Columbia Heights in Washington, District of Columbia — The American Northeast (Mid-Atlantic)
—Columbia Heights Heritage Trail —
Fourteenth Street has always been the business backbone of Columbia Heights. Beginning in the 1890s, electric streetcars dropped passengers at nearly every corner, attracting commerce. By 1925 storefronts occupied the blocks between Euclid and Otis Streets.
Most stores, often less than 20 feet wide, were family run and offered one line of products. In 192 on 14th Street between Irving Street and Park Road alone, you could find hats, bicycles, men's clothing, ladies’ clothing, automobiles, hardware, musical instruments, candy, cigars, paint, meats, baked goods, and real estate. Larger establishments included drug stores, restaurants, movie theaters, and the Arcade, a granddaddy to the modern shopping mall, with food stalls and family entertainment. After World War II, nightspots featured “hillbilly” music and catered to migrants from rural states.
In 1927 J. Willard and Alice Marriott, a young couple from Utah, chose a storefront on the west side of 14th Street for their first business. The opened an A&W Root Beer franchise at 3128 14th Street, added spicy Southwestern style food, and dubbed the enterprise Hot Shoppe. It grew into the Hot Shoppes chain, and by 1957, Marriott food services and hotels.
The riots following the assassination of the Reverend Dr. Martin Luther
More than 200 years ago, city planner Pierre Charles L’Enfant designed a new capital city on the low coastal plain at the confluence of the Potomac and Anacostia rivers, bordered on the north by a steep hill. Today the hill defines Columbia Heights.
Cultural Convergence: Columbia Heights Heritage Trail takes you on a tour of the lively neighborhood that began as a remote suburb of Washington City. Over time, transportation innovations, starting with streetcars, made Columbia Heights accessible and desirable. Soon, men and women of every background populated the neighborhood, people who changed the world with new technology, revolutionary ideas, literature, laws, and leadership. From the low point of the civil disturbances of 1968, Columbia Heights turned to resident leaders and rose again. Metrorail’s arrival in 1999 provided a boost, reviving the historically important 14th Street commercial corridor. Experience both the new and old Columbia Heights, with all its cultural and economic diversity, as you talk
[A Description of the Cultural Convergence: Columbia Heights Heritage Trail tour and acknowledgment of its creators follows.]
Erected by Cultural Tourism DC. (Marker Number 1 of 19.)
Location. Marker has been reported missing. It was located near 38° 55.718′ N, 77° 1.944′ W. Marker was in Columbia Heights, District of Columbia, in Washington. Marker was at the intersection of Irving Street, NW and 14th Street , NW, on the right when traveling east on Irving Street, NW. Touch for map. Marker was in this post office area: Washington DC 20009, United States of America.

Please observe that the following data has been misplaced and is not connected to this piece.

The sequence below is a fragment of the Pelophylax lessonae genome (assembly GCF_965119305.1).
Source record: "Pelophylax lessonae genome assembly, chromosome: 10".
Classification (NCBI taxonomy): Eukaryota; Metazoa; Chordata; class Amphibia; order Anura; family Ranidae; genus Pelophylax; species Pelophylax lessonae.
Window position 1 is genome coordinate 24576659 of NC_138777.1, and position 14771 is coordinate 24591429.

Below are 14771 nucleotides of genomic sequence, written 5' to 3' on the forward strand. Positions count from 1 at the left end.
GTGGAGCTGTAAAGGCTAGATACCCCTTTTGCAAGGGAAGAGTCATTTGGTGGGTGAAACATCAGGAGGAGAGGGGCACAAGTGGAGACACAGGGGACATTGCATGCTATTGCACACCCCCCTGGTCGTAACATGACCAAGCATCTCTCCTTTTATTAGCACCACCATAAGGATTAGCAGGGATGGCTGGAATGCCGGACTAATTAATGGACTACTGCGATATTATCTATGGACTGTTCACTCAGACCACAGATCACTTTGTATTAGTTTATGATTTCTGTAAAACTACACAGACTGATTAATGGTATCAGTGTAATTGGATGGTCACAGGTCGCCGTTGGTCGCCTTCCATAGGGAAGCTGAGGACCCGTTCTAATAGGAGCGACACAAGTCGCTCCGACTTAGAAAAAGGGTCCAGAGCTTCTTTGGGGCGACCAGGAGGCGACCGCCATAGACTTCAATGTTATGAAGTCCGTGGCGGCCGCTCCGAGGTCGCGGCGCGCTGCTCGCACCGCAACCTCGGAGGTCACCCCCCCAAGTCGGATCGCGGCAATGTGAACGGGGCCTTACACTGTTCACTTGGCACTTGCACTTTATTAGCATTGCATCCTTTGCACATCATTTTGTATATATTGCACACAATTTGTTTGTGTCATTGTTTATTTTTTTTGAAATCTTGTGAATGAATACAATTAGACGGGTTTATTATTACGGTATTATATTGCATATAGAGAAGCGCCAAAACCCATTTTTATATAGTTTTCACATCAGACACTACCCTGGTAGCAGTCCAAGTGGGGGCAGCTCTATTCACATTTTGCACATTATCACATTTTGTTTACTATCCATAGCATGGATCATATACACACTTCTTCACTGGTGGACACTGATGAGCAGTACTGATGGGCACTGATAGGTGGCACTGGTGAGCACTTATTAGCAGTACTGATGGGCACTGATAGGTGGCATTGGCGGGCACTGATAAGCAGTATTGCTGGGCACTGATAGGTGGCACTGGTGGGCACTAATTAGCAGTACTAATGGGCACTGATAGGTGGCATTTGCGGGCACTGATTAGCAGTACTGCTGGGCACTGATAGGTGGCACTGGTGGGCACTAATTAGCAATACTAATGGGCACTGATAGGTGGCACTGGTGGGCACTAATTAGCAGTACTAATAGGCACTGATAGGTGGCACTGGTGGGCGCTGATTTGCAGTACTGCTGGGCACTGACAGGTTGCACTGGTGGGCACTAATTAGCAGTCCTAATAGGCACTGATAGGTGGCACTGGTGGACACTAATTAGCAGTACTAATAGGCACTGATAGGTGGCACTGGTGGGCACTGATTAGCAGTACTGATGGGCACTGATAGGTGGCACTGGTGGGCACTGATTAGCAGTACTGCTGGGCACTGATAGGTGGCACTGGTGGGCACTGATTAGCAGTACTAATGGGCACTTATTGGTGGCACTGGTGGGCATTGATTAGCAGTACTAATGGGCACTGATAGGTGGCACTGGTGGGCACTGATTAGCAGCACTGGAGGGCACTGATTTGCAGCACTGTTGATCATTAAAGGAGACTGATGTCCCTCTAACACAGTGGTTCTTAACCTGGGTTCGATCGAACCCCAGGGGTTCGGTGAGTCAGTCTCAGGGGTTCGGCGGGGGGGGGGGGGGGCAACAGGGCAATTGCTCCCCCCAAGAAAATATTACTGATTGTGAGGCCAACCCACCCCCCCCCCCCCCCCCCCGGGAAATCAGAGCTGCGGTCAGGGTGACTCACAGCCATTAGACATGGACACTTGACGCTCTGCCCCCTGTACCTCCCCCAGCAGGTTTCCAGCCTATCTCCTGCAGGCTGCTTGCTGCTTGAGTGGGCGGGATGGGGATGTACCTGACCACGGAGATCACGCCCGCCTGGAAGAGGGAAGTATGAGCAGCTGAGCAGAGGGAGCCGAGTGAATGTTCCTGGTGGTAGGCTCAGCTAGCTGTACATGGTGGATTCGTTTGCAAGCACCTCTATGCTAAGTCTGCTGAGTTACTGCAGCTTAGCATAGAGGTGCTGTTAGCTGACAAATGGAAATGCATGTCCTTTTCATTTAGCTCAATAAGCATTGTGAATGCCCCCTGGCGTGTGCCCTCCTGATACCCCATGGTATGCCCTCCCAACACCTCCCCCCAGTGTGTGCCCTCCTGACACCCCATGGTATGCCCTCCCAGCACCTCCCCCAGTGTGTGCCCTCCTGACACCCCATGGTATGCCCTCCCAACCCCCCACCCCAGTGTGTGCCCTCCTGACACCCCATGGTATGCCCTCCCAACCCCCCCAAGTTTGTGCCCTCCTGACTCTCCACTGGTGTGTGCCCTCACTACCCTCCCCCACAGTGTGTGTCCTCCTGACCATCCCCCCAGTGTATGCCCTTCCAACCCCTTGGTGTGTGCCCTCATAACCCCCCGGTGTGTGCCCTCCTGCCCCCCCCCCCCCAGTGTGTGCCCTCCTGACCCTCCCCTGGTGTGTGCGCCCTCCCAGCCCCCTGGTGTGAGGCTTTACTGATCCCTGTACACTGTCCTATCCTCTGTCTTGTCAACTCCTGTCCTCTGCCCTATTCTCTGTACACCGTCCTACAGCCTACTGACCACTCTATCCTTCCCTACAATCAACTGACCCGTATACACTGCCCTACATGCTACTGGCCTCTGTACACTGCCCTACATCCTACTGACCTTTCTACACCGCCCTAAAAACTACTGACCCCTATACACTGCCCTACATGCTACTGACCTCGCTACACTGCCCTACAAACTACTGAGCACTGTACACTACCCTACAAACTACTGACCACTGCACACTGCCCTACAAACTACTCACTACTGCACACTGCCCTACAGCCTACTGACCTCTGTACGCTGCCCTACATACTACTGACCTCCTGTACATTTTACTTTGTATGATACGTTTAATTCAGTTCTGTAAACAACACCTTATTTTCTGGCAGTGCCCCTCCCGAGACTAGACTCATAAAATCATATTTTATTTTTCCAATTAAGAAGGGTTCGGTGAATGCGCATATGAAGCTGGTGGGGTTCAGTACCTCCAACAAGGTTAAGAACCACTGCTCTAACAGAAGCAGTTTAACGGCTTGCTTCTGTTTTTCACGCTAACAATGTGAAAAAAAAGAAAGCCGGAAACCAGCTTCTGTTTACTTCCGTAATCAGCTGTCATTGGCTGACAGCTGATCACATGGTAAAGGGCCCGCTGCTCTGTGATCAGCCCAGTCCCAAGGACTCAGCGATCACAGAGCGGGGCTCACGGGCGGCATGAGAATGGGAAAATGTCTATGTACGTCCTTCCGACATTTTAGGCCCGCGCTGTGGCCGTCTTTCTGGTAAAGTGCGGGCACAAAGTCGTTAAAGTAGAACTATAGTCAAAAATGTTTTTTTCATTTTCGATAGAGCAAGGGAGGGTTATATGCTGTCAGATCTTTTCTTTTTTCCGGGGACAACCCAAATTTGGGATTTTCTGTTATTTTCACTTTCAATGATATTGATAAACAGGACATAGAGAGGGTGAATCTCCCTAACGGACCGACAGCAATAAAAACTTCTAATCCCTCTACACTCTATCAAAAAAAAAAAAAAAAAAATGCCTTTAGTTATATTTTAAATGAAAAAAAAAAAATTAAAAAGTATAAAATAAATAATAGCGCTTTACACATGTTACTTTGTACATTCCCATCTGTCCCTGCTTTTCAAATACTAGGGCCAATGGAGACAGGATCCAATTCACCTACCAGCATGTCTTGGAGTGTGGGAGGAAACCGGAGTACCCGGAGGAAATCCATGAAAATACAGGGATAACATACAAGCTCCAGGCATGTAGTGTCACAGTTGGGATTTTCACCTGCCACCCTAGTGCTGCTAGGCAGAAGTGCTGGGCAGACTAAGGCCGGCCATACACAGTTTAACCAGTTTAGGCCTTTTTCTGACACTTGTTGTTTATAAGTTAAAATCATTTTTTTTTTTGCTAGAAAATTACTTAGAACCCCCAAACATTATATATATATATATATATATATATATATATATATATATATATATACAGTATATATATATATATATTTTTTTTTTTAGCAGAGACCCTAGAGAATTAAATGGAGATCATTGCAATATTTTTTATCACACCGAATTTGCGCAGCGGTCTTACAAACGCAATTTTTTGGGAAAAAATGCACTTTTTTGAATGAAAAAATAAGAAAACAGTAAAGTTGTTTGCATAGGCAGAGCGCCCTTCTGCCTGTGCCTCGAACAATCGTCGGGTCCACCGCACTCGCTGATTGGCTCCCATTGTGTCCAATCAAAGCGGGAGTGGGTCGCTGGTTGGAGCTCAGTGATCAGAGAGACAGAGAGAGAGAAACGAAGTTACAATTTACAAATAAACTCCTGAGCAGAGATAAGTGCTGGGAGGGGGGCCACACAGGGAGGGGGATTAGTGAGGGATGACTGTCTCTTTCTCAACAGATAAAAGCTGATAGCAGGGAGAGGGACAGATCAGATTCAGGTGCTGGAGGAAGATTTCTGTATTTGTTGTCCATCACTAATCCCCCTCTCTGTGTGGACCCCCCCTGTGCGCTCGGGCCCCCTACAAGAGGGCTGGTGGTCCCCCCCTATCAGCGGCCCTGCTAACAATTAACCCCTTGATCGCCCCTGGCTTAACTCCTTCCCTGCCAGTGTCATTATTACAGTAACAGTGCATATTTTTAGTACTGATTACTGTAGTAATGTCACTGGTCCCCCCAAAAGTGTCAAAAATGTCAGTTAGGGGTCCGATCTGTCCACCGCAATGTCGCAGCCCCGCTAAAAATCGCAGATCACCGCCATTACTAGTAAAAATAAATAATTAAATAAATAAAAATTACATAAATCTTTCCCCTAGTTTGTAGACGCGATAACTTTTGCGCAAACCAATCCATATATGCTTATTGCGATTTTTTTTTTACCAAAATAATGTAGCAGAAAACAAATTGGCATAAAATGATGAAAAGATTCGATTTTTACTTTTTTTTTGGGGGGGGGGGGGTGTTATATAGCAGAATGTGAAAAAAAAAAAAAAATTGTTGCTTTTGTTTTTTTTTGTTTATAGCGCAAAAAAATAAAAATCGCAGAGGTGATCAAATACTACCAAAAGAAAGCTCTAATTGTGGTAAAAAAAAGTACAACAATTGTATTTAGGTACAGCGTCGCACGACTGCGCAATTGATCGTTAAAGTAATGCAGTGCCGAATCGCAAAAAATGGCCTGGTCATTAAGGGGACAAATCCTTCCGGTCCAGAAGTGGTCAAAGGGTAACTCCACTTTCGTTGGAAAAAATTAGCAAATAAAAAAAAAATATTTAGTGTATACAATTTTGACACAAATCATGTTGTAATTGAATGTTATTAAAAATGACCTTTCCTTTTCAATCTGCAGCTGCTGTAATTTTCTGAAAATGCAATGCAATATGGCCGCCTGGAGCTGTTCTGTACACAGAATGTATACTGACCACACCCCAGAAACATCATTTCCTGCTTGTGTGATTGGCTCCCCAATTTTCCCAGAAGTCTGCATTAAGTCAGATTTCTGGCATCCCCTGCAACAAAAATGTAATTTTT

Other nearby markers. At least 8 other markers are within walking distance of this location. The Latino Intelligence Center (about 500 feet away, measured in a direct line); Amusement Palace (about 500 feet away); A City in Itself (about 700 feet away); Literary Lights (approx. 0.2 miles away); The Wilson Center (approx. 0.2 miles away); Turbulence and Change (approx. 0.2 miles away); Everyday People (approx. 0.2 miles away); Upheaval and Activism (approx. ¼ mile away). Touch for a list and map of all markers in Columbia Heights.
More about this marker. [Caption, photo in upper left of marker:]
In 1926, the Barker Motor Company and Gude’s Flowers occupied the site of today’s
[Caption, photo in upper right of marker:]
These businesses stood across 14th Street from this sign in 1960. (Collection of Ann Graham.)
[Caption, photo in upper center of marker:]
J. Willard Marriott, in the doorway, and his first employee, Robert Smice, pose at the first Hot Shoppe, 1927. (Marriott Corporation.)
[Caption, photo in center left of marker:]
In 1946, these ladies in starched withe uniforms and signature pocket hankies served scratch baked pies at Sholl’s Georgian Cafeteria, 3027 14th St. (Library of Congress.)
[Caption, photos in lower right of marker:]
The Ding How (later Starlight) restaurant and night club once occupied the block of Irving St. to your left. A section of the Pontiac dealership facade can be seen today. (Collection of Harold Silver.)
[Caption, photo in lower left of marker:]
Federal troops in gas masks approached from Hiatt Pl. as fire fighters set up to battle a blaze on Irving St. during the 1968 disturbances. (Washington Post.)
[Caption, photo in lower center of marker:]
After the riots closed many businesses, Nation of Islam members opened Shabazz Restaurant at 14th and Irving Sts., seen in 1973. (Washington Post.)
[Caption for picture on
Saturday regulars line up at Harry Crandall’s Savoy Theater to see Custer’s Last Stand in 1936. (Collection of Payette Family.)
Related markers. Click here for a list of markers that are related to this marker. Other Columbia Heights Heritage Trail markers entered in the Historical Marker database.
Also see . . . Columbia Heights, Washington, D.C. (Submitted on October 27, 2009, by Richard E. Miller of Oxon Hill, Maryland.)
Categories. • African Americans • Industry & Commerce • Politics • Settlements & Settlers •
Credits. This page was last revised on April 12, 2018. This page originally submitted on October 27, 2009, by Richard E. Miller of Oxon Hill, Maryland. This page has been viewed 1,676 times since then and 28 times this year. Last updated on April 6, 2018, by Devry Jones of Washington, District of Columbia. Photos: 1, 2, 3. submitted on October 27, 2009, by Richard E. Miller of Oxon Hill, Maryland. 4, 5, 6, 7, 8, 9, 10, 11, 12, 13, 14, 15, 16. submitted on July 19, 2015, by Allen C. Browne of Silver Spring, Maryland. • Bill Pfingsten was the editor who published this page.